Ms Svenja has been a member of the European Parliament since June 2019, after the European elections. Coming from Hamburg, Germany, she did a master in media studies before joining the ALDE group as an executive member. In parallel, she joined the European Liberal Youth (LYMEC) in 2014, becoming the President last year. Today she deals with European affairs and challenges at the Committee on the Internal Market and Consumer Protection (IMCO) and the Delegation for relations with the countries of Southeast Asia and the Association of Southeast Asian Nations (DASE) inter alia.
Q: Do you believe that we can be proud of the European Union today? Are we in a better shape than 5 years ago?
Svenja Hahn: I definitely think that the European Union (EU) has grown in the last years. There have been some crises but I am proud to see how the EU managed them. One of the main topics is migration and I’m proud of the solidarity that some countries have shown. On the other hand, we have seen a lack of responsibility from other EU member states and that the EU needs to have better working mechanisms in place.
There has been a lot of solidarity and support among the Member States. For example, during the Brexit negotiations, the EU has stood united as one and has not given up on fundamental EU values. So, I think that in all the crises that the EU has faced, it stayed united however there is still room for improvement.
Q: Is Brexit the direct consequence of a lack of European solidarity?
SH: Absolutely not. Brexit is the consequence of Brussels blaming, of a lack of responsibility of national politicians, of long-term populism. When we look at European politics and when we look at the UK level, there is the reflex of blaming the EU, not mentioning that at some point they have raised their hands and they have been part of the decision-making process in the Council or the Parliament.
When there is something working out fine, national politicians tend to take all the credit for that and not giving the reward that the EU deserves. But actually, European solidarity has been shown by the 27 other member states, working for good terms for the rest of the European citizens and for the UK citizens to make sure that their interests are covered. I personally hope that the Brexit is not going to happen. Let see what the December elections will go out because now people know what they would get through this accord. I will campaign to the last minute for the UK to remain in the EU.
Q: Have we not been too far with the Brexit negotiations, reaching a non-return point?
SH: From the EU perspective, there is no problem if the UK wants to remain. What matters is the situation in the UK. There is a huge split in the society for generations, reaching families, the work place, friendships etcetera. There is a wound in the UK society about Brexit. I think it is going to be very difficult and we need to show European solidarity and they will be welcomed if they decide to remain.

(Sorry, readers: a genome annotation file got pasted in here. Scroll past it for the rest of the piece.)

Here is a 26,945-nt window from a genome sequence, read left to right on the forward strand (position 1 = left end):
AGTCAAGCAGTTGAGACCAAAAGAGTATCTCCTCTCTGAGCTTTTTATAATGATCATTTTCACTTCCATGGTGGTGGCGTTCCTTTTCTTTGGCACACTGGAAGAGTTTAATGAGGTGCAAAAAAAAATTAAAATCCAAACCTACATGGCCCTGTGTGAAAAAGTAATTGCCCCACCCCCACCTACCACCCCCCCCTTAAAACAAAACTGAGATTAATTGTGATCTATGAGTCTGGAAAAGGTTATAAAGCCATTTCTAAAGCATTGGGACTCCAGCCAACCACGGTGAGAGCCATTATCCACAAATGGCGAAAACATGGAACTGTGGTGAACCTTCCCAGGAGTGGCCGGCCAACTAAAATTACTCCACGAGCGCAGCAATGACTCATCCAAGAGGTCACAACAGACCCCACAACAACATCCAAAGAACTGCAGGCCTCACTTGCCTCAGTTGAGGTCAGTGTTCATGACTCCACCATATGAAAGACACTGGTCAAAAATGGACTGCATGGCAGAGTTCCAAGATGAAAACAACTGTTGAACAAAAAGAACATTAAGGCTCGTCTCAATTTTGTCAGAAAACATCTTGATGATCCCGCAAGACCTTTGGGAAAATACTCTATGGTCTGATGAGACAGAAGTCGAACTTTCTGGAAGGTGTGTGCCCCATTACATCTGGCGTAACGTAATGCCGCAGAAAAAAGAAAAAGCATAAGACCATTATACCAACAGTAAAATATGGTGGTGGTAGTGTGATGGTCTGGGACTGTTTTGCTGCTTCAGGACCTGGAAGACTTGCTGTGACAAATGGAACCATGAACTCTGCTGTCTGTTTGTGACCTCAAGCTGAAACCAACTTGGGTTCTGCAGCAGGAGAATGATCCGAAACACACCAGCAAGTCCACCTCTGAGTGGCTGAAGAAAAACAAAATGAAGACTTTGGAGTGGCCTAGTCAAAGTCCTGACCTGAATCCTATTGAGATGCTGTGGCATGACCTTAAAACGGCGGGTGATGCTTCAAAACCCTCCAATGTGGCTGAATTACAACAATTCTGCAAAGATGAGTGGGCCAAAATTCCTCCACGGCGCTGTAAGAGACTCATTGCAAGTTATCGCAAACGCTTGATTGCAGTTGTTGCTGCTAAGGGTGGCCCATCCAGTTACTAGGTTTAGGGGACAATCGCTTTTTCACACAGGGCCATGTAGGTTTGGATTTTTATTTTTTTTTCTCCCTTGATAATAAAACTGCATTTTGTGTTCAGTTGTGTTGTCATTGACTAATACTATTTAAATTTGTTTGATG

Q: What are the biggest challenges that the EU should deal with?
SH: It is about institutional reforms and the protection of democracy and the rule of law. As a member of Renew Europe group, our name is our agenda basically. We are pushing for a conference on the future of the EU, where new democratic reforms should be done, starting with one shared electoral law, maybe going to transnationalists, that was my preferred option but let’s take in account how we can redefine the decision-making process, giving more power to the European Parliament because it is directly elected by the European people. We need to defend democracy and the rule of law because some member states such as Hungary are undermining European law. We cannot leave European citizens alone if their governments are working against European law and against human rights. We need to work on a rule of law mechanism where we can link basic EU laws to the money that these member states are getting.
I think another big challenge is climate change. It trickles down into all areas of policy making but as well another topic such as digitization. The Committee for the Single Market is working on that and this is the first topic. We need to turn it from a buzzword into action. It ranges from infrastructures (where we have different starting points in the member states) to copyright topics, same framework legislations, digital services, cars, agriculture inter alia. This is very broad and this is a topic on which the EU should focus.
Now our biggest industries are old ones. If we do not go forward with the digitalization of the single market, it will be harder to keep up but the question is: who will be setting the standards, in artificial intelligence, in ethical standards and work standards and for us they must be based on European values.
Q: Digitalization also brings the security problem. Telecommunications instruments cost a lot of money and neither Orange nor Huawei want to pay for them. But they are necessary for the 5G deployment. Huawei has offered to install them, however it is connected to the Chinese government. Therefore, should we abandon security to all the financial benefits that the 5G could bring?